Ballybrophy railway station

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Ballybrophy
Baile Uí Bhróithe
Iarnród Éireann
Ballybrophy Halt - geograph.org.uk - 1790936.jpg
Ballybrophy Station
Location Station Road, Ballybrophy, County Laois, R32 DW66
Republic of Ireland
Coordinates 52°53′58″N 7°36′9″W / 52.89944°N 7.60250°W / 52.89944; -7.60250Coordinates: 52°53′58″N 7°36′9″W / 52.89944°N 7.60250°W / 52.89944; -7.60250
Owned by Iarnród Éireann
Operated by Iarnród Éireann
Platforms 4
Construction
Structure type At-grade
History
Opened 1847
Services
Preceding station   Iarnrod Eireann simple logo 2013.png Iarnród Éireann   Following station
Portlaoise   InterCity
Dublin-Cork Main Line
  Thurles
Portlaoise   InterCity
Dublin-Limerick
  Templemore
Roscrea   Commuter
Limerick-Ballybrophy
  Terminus

Ballybrophy is a railway station at Ballybrophy, County Laois, Ireland, near Borris-in-Ossory and Rathdowney.

The station is an exchange point for passengers on Dublin to Cork services to connect to Limerick via Nenagh services.[1]

Overview[edit]

The station opened on 1 September 1847[2] as Roscrea & Borris, was renamed Roscrea & Parsonstown Junction in 1858, and renamed again in 1871 as Ballybrophy.

Lifts were fitted to the footbridge in late 2007. Therefore, disabled passengers who cannot use steps and are boarding or alighting from trains to Cork and Limerick via Limerick Junction are no longer required to cross the tracks at ground level, as was previously the case.[3] This was only possible when trains were clear of the tracks.


The future[edit]

Ballybrophy's railway station is a connection point between the main Dublin-Cork main line and the Limerick–Ballybrophy railway line. The branch line is lightly travelled, as the principal route between Dublin and Limerick is via Limerick Junction. This is faster and more comfortable due to higher line speeds. Since the introduction of a two-hourly Dublin-Limerick service in 2008, this journey does not usually require a change of train.

Up until the mid-1980s the line to Limerick via Nenagh diverged from the mainline via a junction that faced Cork. This was replaced by a siding connection when the mainline was resignalled. For trains to enter the Nenagh branch from the Dublin bound mainline requires trains to set back into the bay platform before proceeding to Nenagh and Limerick. A train travelling from Dublin to Limerick via Nenagh would need to set back from the Down mainline onto the Up mainline before pulling forward into the bay platform. Prior to 1967, the only route from Dublin to Limerick that did not entail a reversal was via Athenry and the former Sligo to Limerick line of the Waterford, Limerick and Western Railway.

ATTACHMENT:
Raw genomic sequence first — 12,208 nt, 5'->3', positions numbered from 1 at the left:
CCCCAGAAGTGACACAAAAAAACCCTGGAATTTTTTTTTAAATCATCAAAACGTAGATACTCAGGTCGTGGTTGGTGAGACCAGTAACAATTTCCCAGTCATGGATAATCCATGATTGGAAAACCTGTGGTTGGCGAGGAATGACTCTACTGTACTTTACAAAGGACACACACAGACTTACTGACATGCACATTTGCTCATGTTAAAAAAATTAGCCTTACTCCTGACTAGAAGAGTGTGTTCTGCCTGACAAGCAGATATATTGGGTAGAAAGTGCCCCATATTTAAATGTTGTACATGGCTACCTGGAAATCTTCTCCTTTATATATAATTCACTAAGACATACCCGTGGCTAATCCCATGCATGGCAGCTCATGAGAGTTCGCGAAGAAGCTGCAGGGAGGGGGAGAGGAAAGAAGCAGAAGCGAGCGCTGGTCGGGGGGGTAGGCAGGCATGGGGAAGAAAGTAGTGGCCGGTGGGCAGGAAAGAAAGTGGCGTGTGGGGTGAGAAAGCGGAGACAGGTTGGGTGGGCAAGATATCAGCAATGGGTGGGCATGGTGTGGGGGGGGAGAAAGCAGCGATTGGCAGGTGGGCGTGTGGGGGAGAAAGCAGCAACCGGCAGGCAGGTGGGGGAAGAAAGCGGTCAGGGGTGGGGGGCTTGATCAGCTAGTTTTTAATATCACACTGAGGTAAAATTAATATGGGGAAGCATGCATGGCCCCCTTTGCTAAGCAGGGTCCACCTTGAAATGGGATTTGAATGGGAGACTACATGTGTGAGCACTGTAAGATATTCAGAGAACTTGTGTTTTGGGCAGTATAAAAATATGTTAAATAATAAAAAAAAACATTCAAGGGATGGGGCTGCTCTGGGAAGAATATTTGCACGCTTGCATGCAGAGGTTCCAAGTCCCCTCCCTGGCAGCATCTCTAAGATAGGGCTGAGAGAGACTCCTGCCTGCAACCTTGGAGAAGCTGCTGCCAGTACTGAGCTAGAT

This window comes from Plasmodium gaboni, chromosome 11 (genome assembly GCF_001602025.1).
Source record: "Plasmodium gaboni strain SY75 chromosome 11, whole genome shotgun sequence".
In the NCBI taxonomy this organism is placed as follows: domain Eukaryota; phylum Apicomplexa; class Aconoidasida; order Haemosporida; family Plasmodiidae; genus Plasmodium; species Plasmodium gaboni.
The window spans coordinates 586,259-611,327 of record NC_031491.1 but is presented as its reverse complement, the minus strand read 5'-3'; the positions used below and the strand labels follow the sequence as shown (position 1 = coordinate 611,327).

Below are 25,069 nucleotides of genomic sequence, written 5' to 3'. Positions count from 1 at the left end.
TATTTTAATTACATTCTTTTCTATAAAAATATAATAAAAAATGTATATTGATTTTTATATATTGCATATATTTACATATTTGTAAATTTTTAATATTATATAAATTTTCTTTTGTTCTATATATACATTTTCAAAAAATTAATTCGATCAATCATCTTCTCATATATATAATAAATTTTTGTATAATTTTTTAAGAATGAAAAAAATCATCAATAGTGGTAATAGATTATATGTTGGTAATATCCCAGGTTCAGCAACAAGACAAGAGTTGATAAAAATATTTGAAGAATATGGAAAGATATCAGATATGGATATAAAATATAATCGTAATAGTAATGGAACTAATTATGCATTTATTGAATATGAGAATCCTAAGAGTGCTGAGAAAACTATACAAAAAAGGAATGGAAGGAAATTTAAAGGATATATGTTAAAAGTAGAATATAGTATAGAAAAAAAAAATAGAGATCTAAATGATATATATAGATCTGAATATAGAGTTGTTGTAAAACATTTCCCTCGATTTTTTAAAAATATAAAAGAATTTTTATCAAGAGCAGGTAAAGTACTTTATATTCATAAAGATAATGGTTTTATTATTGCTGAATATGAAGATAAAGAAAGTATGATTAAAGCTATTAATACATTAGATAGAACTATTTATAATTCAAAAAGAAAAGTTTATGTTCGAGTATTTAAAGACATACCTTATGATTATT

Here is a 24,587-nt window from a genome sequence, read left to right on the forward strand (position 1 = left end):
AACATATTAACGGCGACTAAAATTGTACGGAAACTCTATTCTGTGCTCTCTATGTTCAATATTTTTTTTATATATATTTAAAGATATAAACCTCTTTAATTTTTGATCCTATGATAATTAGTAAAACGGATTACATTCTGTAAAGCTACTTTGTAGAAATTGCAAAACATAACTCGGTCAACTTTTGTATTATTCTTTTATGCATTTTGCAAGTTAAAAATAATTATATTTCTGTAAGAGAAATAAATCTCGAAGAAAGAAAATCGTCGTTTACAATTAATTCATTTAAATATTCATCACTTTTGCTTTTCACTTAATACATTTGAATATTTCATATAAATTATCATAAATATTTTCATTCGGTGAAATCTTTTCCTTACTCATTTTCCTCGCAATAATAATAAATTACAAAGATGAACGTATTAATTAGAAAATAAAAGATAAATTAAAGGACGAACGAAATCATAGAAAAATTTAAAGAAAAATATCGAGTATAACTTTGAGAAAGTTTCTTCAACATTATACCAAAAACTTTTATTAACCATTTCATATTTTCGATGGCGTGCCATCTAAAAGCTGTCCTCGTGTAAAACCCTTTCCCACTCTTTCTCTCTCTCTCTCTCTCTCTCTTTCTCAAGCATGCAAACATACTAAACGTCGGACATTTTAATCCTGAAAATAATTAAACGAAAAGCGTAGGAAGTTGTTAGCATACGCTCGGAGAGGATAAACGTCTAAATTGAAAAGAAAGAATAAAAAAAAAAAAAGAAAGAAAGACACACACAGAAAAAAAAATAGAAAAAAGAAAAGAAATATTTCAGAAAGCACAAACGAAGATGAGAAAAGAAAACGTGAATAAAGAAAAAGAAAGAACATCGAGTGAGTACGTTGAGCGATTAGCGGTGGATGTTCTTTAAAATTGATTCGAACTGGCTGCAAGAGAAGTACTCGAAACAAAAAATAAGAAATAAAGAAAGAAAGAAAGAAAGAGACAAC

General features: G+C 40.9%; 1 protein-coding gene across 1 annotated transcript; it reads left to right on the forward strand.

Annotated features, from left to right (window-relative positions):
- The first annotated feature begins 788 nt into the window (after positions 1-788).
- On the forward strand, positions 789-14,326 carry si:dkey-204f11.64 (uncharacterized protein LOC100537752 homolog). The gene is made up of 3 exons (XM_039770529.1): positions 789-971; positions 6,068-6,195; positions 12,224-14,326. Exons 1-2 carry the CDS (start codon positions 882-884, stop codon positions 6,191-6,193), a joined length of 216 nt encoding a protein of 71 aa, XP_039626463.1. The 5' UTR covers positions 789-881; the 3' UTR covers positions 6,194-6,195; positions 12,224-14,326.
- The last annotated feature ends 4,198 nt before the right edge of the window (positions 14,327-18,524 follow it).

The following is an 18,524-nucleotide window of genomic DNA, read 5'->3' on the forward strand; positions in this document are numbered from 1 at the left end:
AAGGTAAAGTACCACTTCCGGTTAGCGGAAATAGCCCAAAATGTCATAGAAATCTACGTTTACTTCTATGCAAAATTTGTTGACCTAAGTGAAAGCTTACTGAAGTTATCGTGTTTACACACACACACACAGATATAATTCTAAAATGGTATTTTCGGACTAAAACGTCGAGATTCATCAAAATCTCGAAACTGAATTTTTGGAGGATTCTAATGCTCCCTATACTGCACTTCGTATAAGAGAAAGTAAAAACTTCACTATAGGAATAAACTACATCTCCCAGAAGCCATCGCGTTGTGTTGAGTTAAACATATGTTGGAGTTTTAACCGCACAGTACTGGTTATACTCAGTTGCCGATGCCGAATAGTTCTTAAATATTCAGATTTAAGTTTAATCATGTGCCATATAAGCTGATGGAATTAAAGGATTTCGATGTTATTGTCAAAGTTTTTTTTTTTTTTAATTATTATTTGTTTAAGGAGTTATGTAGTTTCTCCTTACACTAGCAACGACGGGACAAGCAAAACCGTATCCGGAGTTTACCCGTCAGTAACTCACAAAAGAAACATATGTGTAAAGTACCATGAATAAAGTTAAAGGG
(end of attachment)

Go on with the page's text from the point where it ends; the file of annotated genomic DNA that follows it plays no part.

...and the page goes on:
Some of those who favour retaining the line have theorised that replacing the south facing connection at Ballybrophy with a new line east to the more populated Borris-in-Ossory, and joining the line nearer Portlaoise would be better for Dublin connections. However, in addition to the substantial capital cost of this work, substantial parts of the line would still need to be re-laid nearer Limerick to eliminate severe speed restrictions.[citation needed] It also offers no advantages over the current through route from Dublin to Limerick via Thurles and the north curve at Limerick Junction.[citation needed] Recent[when?] upgrading of the N7 road to motorway also dissuades rail usage.

Closure of Ballybrophy-Roscrea-Nenagh-Limerick line proposed[edit]

A January 2012 national newspaper article suggested that Irish Rail was expected to seek permission from the National Transport Authority to close the line.[4] On a trial basis an enhanced timetable was in force during 2012 however the service was again reduced from February 2013.[5]

The old water tower from the days of steam, 2002

See also[edit]

References[edit]

  1. ^ "Timetables". Irish Rail. 
  2. ^ "Ballybrophy station" (PDF). Railscot - Irish Railways. Archived (PDF) from the original on 26 September 2007. Retrieved 2007-09-05. 
  3. ^ "Ballybrophy". Irish Rail. 
  4. ^ McCárthaigh, Seán (2 January 2012). "Iarnród Éireann may close rail service amid falling demand". Irish Examiner. 
  5. ^ "(untitled)". Irish Rail. [full citation needed]

External links[edit]